Please ensure Javascript is enabled for purposes of website accessibility
Melissa Rodriguez, mother of the inmate, Philip E. Parker, Jr. who was killed aboard a prison bus, protests in 2006. (The Daily Record file)

Court of Appeals: Public officials liable for gross negligence

Prison guards and other public officials can be held personally liable for deaths and injuries caused by their gross negligence, Maryland’s top court has unanimously held in ruling that a correctional officer is not immune from liability for one inmate’s strangulation of another on a prison bus headed to Baltimore.

Maryland common law affords public officials protection from personal liability for simple negligence, which is compensable to victims under the state and local tort claims acts, the Court of Appeals said. However, neither common law nor statute protects in instances of gross negligence, such as guard Larry Cooper’s failure to intervene as Kevin Johns killed fellow prisoner Philip E. Parker Jr. in February 2005, the high court said.

“Although any murder is abhorrent, this one was particularly heinous,” Judge Shirley M. Watts wrote.

“Although any murder is abhorrent, this one was particularly heinous,” Judge Shirley M. Watts wrote.

“Although any murder is abhorrent, this one was particularly heinous,” Judge Shirley M. Watts wrote Friday. “Cooper, the officer responsible for protecting Parker and all of the inmates on the bus, sat several feet away while Parker was systematically choked to death and had his throat cut; and Cooper took no action whatsoever.”

In its decision, the high court rejected the state’s argument that public officials lose their immunity from liability when their actions are not just grossly negligent but performed with the intent to harm.

“[W]e hold that gross negligence is an exception to common law public official immunity; in other words, if a public official’s actions are grossly negligent, the public official is not entitled to common law public official immunity,” Watts wrote. “To hold otherwise would effectively leave a void in liability, leaving plaintiffs … without a remedy for a public official’s gross negligence. We would be remiss to leave Maryland common law in this position.”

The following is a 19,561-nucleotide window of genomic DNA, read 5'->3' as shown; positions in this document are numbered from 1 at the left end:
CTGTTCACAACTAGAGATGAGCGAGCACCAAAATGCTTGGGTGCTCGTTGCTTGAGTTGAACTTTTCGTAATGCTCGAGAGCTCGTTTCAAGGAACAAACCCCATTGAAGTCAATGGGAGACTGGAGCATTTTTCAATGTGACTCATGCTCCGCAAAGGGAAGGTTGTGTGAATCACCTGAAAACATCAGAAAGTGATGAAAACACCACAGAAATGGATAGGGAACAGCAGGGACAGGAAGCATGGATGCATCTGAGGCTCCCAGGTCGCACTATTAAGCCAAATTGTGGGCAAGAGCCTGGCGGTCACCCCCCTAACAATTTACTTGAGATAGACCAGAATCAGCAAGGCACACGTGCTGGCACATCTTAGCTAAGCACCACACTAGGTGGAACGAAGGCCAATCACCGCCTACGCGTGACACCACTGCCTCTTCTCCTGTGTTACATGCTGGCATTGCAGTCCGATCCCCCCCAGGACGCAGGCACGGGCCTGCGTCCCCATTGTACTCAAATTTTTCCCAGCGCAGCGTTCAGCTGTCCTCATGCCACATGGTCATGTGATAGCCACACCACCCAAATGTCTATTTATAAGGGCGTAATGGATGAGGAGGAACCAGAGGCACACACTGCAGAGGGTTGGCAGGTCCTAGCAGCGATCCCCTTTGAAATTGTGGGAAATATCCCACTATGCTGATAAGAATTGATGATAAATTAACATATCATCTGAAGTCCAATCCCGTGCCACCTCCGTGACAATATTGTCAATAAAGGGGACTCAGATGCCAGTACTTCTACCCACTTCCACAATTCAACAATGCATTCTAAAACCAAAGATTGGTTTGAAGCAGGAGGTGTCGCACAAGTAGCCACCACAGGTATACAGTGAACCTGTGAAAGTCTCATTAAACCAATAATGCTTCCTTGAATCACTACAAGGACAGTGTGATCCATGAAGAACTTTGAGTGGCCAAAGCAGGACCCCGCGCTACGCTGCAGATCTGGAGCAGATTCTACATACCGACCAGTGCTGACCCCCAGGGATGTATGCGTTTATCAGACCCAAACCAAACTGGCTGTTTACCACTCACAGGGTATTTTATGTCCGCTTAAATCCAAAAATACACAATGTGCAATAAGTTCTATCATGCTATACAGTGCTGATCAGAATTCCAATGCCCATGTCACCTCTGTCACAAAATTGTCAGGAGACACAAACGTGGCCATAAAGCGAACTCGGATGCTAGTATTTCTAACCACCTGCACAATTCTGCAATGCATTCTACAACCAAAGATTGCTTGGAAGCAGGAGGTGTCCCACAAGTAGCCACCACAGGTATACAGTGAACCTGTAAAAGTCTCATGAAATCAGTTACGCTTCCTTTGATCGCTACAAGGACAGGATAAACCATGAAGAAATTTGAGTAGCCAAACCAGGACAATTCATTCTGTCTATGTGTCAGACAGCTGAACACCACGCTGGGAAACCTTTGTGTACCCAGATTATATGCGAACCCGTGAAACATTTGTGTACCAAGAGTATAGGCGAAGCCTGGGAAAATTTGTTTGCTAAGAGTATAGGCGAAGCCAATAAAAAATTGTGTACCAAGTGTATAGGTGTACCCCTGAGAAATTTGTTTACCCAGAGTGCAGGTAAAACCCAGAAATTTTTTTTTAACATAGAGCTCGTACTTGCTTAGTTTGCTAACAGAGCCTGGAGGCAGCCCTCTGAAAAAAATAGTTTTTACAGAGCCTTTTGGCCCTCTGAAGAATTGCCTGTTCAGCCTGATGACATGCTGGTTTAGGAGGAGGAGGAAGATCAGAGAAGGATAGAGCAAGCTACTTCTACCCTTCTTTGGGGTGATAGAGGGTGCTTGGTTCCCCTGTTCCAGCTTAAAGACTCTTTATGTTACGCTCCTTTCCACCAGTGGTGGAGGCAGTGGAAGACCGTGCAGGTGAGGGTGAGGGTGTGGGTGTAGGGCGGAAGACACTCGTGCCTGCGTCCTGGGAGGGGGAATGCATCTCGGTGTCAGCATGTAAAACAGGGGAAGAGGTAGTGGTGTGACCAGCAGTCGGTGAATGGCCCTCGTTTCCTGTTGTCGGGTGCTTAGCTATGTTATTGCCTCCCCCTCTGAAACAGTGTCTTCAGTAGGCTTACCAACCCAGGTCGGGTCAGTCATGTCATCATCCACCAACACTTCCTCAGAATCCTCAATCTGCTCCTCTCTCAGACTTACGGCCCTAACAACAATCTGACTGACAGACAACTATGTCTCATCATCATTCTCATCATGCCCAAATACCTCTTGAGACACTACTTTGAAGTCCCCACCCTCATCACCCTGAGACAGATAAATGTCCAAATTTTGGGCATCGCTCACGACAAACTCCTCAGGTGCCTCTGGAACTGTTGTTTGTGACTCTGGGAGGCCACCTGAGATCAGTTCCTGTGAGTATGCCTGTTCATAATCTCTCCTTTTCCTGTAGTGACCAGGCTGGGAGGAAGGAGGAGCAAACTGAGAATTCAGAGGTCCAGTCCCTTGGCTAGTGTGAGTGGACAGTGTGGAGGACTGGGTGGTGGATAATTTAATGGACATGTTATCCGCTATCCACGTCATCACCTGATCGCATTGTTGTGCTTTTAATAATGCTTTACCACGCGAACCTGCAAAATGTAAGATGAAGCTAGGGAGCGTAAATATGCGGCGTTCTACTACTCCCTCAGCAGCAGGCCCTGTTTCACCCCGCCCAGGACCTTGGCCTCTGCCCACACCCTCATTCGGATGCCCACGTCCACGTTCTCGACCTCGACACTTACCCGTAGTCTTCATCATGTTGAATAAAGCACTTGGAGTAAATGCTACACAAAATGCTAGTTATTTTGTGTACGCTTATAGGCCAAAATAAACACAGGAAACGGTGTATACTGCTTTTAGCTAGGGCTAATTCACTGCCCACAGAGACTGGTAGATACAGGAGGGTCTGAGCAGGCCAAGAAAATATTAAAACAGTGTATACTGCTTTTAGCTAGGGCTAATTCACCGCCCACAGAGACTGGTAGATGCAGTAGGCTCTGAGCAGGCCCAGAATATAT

Cary J. Hansel, the attorney for Parker’s family, called the decision “a big step forward in Maryland law for victims of civil rights violations” involving gross negligence.

Hansel, of Hansel Law PC in Baltimore, also voiced dismay at the state government’s willingness to defend to Maryland’s top court the actions of a prison guard whom a jury and an intermediate appellate panel found grossly negligent.

“The state, despite being of, by and for the people, is willing to make any argument, no matter how devastating it would be to the Constitution or Maryland law, to avoid liability,” Hansel said. “Even the most heinous violations are going to be defended to the death.”

Attorney General Brian E. Frosh, through a spokesman, declined to comment on the decision or Hansel’s remarks.

$18.5M jury verdict

The court’s decision regarding an official’s personal liability comes amid heightened concern about police brutality following the death of Freddie Gray while in custody in Baltimore. Six Baltimore police officers are scheduled to stand trial this fall on criminal charges in the case.

Baltimore City Solicitor George A. Nilson said Friday that he will review the decision to determine its implications for civil claims of police brutality. He added that few claims of brutality result in verdicts of gross negligence by the officer.

The Court of Appeals’ decision reinstates a Baltimore City Circuit Court jury’s finding in October 2011 that Cooper was grossly negligent and potentially personally liable for Parker’s death. The jury also found the state liable and awarded Parker’s parents and his estate a total of $18.5 million.

Baltimore City Circuit Judge Sylvester B. Cox overturned the jury’s finding as to Cooper, stating that as a matter of law his actions were not grossly negligent because they were not “outrageous or “utterly indifferent to the rights of others.” He ultimately cut the jury award to $600,000, citing the Maryland Tort Claims Act’s cap of $200,000 and the three claimants.

The intermediate Court of Special Appeals last August found Cox had erred in overturning the jury. The appellate court also limited the state’s total liability to $200,000, the maximum available for one incident under the MTCA.

Hansel also challenged the constitutionality of the MTCA’s $200,000 limit on damages in the case but the Court of Appeals declined to hear his appeal.

The Court of Appeals sent the case back to the circuit court for an assessment of damages owed by Cooper to Parker’s parents, who had sued for wrongful death.

‘Total disregard for his duty’

Parker was murdered on the bus after he had testified at a sentencing hearing for Johns in Hagerstown. Parker, Johns and 35 other inmates were returning at night to the Maryland Correctional Adjustment Center in Baltimore.

Johns strangled Parker by standing up, looping his elbow around Parker’s neck and sitting down again. The strangulation happened 15 minutes from their destination and guards did not discover Parker until their arrival, according to trial testimony.

“It is an unfortunate reality that prison can be dangerous for both inmates and correctional officers,” Watts wrote. “In this instance, however, the circumstances demonstrate that Parker’s murder was accomplished in the face of Cooper’s total disregard for his duty as a correctional officer and indifference to the consequences to Parker.”

Parker was more than halfway through serving his three-and-a-half year sentence for attempted robbery when he was killed. Johns committed suicide in prison in 2009.

The Court of Appeals rendered its decision in Larry Cooper v. Melissa Rodriguez et al., No. 87, September Term 2014.